Hi all,
I want to calculate the integral $\displaystyle \int^t_0 \frac{\sin(t')}{\sqrt{t-t'}}dt'$, where $\displaystyle t$ is just a constant. It should be converged since $\displaystyle \int^t_0 \frac{1}{\sqrt{t-t'}}dt'$ is computable. Thanks.
Hi all,
I want to calculate the integral $\displaystyle \int^t_0 \frac{\sin(t')}{\sqrt{t-t'}}dt'$, where $\displaystyle t$ is just a constant. It should be converged since $\displaystyle \int^t_0 \frac{1}{\sqrt{t-t'}}dt'$ is computable. Thanks.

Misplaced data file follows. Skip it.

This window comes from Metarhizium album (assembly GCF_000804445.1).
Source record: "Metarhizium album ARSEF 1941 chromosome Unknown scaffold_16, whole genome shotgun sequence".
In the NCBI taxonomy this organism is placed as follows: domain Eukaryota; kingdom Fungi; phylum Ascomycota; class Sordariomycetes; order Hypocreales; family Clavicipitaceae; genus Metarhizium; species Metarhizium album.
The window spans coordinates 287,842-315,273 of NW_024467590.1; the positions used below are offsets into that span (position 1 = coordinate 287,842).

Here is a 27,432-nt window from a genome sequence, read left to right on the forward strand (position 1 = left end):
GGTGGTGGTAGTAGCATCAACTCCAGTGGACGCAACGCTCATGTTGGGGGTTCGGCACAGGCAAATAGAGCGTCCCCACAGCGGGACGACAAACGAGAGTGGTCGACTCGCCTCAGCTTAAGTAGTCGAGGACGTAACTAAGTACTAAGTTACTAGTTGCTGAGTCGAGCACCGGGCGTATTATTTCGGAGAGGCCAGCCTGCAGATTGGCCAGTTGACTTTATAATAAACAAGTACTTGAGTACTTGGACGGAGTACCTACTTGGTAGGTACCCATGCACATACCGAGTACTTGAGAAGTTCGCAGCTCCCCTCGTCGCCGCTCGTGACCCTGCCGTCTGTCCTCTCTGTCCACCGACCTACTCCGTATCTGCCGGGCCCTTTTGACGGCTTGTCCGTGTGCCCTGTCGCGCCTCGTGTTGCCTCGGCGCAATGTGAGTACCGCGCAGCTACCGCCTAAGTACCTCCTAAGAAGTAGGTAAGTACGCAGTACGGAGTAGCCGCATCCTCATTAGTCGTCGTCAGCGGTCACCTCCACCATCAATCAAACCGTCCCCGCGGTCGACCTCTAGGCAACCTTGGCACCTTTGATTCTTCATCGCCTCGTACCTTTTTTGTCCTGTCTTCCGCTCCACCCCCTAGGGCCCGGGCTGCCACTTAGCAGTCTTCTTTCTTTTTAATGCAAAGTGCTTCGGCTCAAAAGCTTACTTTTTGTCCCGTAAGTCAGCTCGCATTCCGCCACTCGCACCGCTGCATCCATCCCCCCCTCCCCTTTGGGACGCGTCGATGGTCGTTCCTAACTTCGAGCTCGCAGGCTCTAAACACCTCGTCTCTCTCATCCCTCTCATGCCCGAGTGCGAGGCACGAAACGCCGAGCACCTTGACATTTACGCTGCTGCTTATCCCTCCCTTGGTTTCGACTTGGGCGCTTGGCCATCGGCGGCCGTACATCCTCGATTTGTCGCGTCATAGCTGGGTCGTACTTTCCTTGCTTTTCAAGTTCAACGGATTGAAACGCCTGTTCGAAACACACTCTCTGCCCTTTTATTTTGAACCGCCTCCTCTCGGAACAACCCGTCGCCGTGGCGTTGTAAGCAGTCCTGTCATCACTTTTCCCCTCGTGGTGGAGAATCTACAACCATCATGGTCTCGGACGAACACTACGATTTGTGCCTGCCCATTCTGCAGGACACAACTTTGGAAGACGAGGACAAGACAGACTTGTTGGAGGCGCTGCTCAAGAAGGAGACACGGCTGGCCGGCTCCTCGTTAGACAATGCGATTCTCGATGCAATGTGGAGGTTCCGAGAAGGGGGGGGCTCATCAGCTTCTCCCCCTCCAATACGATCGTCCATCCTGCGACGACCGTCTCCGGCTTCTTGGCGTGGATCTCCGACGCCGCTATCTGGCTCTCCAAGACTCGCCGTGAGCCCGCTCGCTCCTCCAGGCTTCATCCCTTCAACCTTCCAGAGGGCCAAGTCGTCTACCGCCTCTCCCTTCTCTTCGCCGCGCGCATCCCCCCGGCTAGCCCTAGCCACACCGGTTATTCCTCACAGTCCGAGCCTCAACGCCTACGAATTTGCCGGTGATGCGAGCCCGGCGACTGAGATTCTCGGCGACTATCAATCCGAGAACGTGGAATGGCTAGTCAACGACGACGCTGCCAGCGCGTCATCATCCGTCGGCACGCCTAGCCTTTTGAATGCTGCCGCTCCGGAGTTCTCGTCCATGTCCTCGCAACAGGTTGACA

Hey Mengqi.
After looking at Wolfram Alpha, there is absolutely no way I would have guessed the solution to your problem but anyway - the link is below:
int sin(u)*(a-u)^(-1/2)du - Wolfram|Alpha
Chiro,
Thank you very much! I've never heard of Fresnel function.. I thought the integration would be trivial since its simple looking....
I will look into that.
Mengqi